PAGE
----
It's a nerd world

No longer a small band of outcasts, nerds face an identity crisis as the mainstream encroaches on their turf

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Terry Gant

Terry Gant, owner of Third Coast Comics. (Cheryl Waity/Tribune photo / April 23, 2013)

Once a month, at Third Coast Comics in the Edgewater neighborhood, the store closes for the evening and the knitting comes out. Followed by the drinks. Drink & Draw & Knitting Night is the second Thursday of each month, as it has been since Terry Gant opened Third Coast nearly five years ago. When I asked who actually comes to this, he replied: “Nerds, artists, fiber-arts folks, nerds — by and large, super-nerdy people show up for knitting nights at comic book shops.”

A woman recently made a Ghostbusters needlepoint. Others crochet, burn images into wood blocks, create faux robot parts using portable die-cutting machine presses.

Sounds hip.

But nerdy?

Don't answer yet.

First, consider Gant himself; he looks the archetypal part of the comic book store owner. He's paunchy, appears a decade younger than his 44 years. He wears thick eyeglasses, a goatee, and the permanent expression of the not-particularly-impressed. Still, let me tell you: Should the zombie apocalypse come, you'll want Gant at your side. What he lacks in agility he would make up for in coolness, sharpness. He would make the perfect — should it all go south — last nerd.

But wait: Is he a nerd?

Hard to say.

What makes a nerd most is tougher to define than it used to be. It's also an especially relevant question this week: C2E2 — a.k.a., the Chicago Comic and Entertainment Expo, the best of the Midwest's annual comic book conventions — runs Friday through Sunday at McCormick Place. On cue, expect snickering local TV newscasters to run video of adults in Batman costumes. In fact, if you're not the comic book convention-going type, you are absolved in advance, forgiven for picturing the socially awkward talking about “Star Trek,” aisles of ancient comic books lovingly suspended in dust-free plastic bags, bemused comic book artists and B-list celebrities struggling to answer sweaty, esoteric inquiries from the obsessed. Those stereotypes are not without merit: a quick glance at the many events scheduled for C2E2 turns up nerd-trivia contests, nerd-fitness classes and tutorials on how to talk like a pirate, throw around a big sword or be a knight.

But then, Sunday, there's this: a panel titled “Exorcising the Spectre of the Fake Geek Girl.”

If you're a nerd, it promises to cut to the core of the most heated subject in geekdom:

Identity — in particular, who is and isn't a nerd now?

If you're uninitiated: The fake geek girl (or guy) is not unlike the hipster nerd — they dress the part, claim to have nerd status, but ultimately, they don't know their stuff and their interest in nerdy culture is negligible.

When I mentioned the fake-geek phenomenon to Gant, he exploded: “Identify yourself as you see fit, but just saying you like ‘Game of Thrones' doesn't make you a nerd! That rubs the nerd community the wrong way. These people want to be down, they want to tell you how they read ‘Persepolis,' that they're ‘such nerds' they actually saw ‘Avengers' three times. But, dude, America saw ‘Avengers' three times. The geek-girl issue, though, and this is a real issue in this community, is more complex, because a lot of women got a social workout trying to belong to nerd communities and are just finding a place within geek culture. Now they're fake? Nerds are not used to layers of nerds — we're used to one layer. But it's complicated now.”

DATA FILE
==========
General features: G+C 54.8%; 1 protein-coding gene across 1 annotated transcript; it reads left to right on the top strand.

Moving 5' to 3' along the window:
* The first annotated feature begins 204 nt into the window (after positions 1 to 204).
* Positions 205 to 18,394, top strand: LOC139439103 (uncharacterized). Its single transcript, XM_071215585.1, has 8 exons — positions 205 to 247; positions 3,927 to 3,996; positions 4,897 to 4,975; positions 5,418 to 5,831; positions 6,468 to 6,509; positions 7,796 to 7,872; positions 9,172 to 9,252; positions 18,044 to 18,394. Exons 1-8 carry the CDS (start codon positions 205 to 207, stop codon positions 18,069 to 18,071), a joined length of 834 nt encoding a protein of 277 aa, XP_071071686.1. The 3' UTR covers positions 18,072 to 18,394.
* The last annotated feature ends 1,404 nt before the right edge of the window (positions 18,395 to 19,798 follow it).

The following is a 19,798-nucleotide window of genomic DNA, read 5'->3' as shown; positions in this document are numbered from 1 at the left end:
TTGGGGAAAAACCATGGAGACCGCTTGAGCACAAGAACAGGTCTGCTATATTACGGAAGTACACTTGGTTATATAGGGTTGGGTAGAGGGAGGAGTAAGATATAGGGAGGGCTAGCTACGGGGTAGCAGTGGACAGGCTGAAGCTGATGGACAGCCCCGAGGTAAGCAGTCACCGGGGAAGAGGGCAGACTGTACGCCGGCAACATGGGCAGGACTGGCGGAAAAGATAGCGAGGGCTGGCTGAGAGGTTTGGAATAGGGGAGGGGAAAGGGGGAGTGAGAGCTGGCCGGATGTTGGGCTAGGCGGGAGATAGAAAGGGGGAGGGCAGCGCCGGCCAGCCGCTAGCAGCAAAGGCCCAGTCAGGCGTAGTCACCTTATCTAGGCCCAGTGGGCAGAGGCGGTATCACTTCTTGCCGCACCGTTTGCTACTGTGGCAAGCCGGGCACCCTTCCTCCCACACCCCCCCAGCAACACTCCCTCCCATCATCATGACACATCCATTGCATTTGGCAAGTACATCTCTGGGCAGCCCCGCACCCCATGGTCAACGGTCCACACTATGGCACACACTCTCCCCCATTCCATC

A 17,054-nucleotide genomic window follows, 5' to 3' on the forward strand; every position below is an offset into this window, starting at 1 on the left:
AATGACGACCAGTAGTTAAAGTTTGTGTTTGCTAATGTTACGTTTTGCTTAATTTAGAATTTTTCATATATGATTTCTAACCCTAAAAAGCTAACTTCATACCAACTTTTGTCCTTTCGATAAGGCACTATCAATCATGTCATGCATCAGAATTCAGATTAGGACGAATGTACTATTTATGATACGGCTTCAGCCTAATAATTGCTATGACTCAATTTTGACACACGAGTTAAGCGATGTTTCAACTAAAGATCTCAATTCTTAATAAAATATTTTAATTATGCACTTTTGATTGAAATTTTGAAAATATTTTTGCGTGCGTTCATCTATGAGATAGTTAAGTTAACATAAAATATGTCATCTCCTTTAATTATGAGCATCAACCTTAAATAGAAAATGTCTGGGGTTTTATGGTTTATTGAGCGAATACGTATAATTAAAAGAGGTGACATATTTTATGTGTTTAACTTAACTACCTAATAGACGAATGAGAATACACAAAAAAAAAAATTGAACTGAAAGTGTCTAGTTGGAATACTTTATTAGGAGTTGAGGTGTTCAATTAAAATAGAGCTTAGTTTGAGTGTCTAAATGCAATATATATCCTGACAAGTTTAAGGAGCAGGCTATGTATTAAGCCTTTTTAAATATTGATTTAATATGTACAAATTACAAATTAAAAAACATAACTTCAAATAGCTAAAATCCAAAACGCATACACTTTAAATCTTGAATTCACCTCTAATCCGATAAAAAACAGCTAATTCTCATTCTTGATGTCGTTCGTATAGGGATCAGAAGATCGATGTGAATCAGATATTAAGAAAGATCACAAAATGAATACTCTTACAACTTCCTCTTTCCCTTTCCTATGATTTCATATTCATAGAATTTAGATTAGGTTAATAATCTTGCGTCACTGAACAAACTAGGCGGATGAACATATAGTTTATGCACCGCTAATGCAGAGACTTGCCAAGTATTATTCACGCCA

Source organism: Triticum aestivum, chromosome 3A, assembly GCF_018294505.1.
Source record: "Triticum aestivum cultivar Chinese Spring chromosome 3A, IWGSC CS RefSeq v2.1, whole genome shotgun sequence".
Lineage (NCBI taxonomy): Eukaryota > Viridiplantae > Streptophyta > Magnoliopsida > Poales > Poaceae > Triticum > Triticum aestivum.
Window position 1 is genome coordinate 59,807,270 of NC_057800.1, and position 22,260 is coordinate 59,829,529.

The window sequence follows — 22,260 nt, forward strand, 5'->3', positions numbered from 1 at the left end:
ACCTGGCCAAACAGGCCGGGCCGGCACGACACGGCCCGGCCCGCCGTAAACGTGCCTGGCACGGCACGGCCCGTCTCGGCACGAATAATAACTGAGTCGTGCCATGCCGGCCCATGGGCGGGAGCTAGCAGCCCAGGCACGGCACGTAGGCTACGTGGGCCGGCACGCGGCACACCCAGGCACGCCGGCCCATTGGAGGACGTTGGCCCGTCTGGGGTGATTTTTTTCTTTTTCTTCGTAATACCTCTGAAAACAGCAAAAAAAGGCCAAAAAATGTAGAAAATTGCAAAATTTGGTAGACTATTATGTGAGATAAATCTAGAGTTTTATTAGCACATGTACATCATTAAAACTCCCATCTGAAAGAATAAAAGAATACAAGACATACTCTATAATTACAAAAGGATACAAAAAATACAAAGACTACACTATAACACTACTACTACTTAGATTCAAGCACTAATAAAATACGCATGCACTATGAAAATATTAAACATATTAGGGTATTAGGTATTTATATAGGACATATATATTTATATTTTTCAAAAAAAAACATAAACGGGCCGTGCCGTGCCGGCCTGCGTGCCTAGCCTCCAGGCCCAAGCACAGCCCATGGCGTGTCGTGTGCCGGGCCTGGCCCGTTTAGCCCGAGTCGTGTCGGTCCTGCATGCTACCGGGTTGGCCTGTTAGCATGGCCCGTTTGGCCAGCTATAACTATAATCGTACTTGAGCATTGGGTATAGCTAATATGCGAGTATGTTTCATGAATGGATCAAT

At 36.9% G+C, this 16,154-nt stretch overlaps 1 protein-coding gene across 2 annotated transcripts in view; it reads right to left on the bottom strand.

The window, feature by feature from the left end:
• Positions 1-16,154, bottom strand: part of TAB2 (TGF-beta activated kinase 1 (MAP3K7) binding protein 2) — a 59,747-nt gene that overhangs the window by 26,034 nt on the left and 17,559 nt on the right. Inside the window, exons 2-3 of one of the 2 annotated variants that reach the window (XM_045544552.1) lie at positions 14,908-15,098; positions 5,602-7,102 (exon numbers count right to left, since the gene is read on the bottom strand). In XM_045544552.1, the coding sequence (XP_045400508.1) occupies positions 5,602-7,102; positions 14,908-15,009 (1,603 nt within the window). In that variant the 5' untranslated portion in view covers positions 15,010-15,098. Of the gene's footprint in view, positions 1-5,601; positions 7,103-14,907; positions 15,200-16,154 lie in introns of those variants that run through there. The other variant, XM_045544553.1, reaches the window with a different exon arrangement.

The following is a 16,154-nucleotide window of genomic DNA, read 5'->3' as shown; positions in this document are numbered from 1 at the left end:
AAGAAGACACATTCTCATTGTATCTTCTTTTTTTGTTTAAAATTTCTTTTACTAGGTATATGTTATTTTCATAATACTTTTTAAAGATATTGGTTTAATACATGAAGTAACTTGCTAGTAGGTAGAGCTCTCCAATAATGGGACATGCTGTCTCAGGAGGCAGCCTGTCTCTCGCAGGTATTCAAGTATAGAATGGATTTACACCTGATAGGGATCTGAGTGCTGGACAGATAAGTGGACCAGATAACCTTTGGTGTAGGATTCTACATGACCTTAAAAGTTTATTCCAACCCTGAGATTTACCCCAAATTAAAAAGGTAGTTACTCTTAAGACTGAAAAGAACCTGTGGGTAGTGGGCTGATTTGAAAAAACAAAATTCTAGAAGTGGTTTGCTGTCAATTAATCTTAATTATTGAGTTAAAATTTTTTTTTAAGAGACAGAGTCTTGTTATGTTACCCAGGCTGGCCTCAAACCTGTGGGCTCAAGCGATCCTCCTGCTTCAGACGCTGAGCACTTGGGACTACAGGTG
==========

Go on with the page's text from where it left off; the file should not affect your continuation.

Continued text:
Tell me about it.

The Chicago Nerd Social Club, which organized the “Fake Geek Girl” panel, is not even arguing for the banishment of wannabe geeks from geek culture. Michi Trota, who is on the panel (and also part of a Chicago belly-dancing troupe that occasionally performs as Klingons), told me: “Actually, we want to lower barriers of entry to our culture. You shouldn't have to prove your cred to be accepted — remember, referring to yourself as a nerd, for a lot of people in the geek community, came out of becoming socially ostracized.”

Well said. On the other hand, what does it mean to be a nerd when everyone is a nerd?

A decade ago, in one of the final episodes of NBC's “Freaks and Geeks,” James Franco, as a cool-guy burnout, finds himself playing Dungeons & Dragons with geeks on a Saturday night. He also finds himself loving it. Which, at the time, felt like a sweet moment of cultural irony. Now it's richly ironic in a totally new way: Every time Franco appears on “The Colbert Report,” he gets into a “Tolkien-Off” with Stephen Colbert. Because Franco, like Colbert, is a genuine nerd, obsessed with J.R.R. Tolkien's “The Lord of the Rings.”

But at least they proved their nerdom.

If we lower the bar on geek identification, we would have to accept most of our major contemporary stars: Mila Kunis, Channing Tatum, Taylor Swift, Daniel Craig, Anne Hathaway — it has become de rigueur in celebrity interviews for subjects to refer to themselves as dorks, nerds, dweebs. Perhaps because, in a culture obsessed with video games, science fiction, superheroes, computers — with the defining trait of nerdom itself, obsession — nerd culture is the culture. Do you binge-watch TV series? Read (or write) exhaustive blog recaps about last night's episode of “The Following”? Do deep-dives on niche subjects? The movies are arguably the last major mass-entertainment, the last medium a sizable part of the nation takes in at the same time — and those movies are about superheroes. Do you read the latest graphic novels? You're just ahead of the curve now. Do you spend every waking moment staring at a video screen? Well, who doesn't? And yet, there was a time when activities that myopic were what being a nerd was all about.

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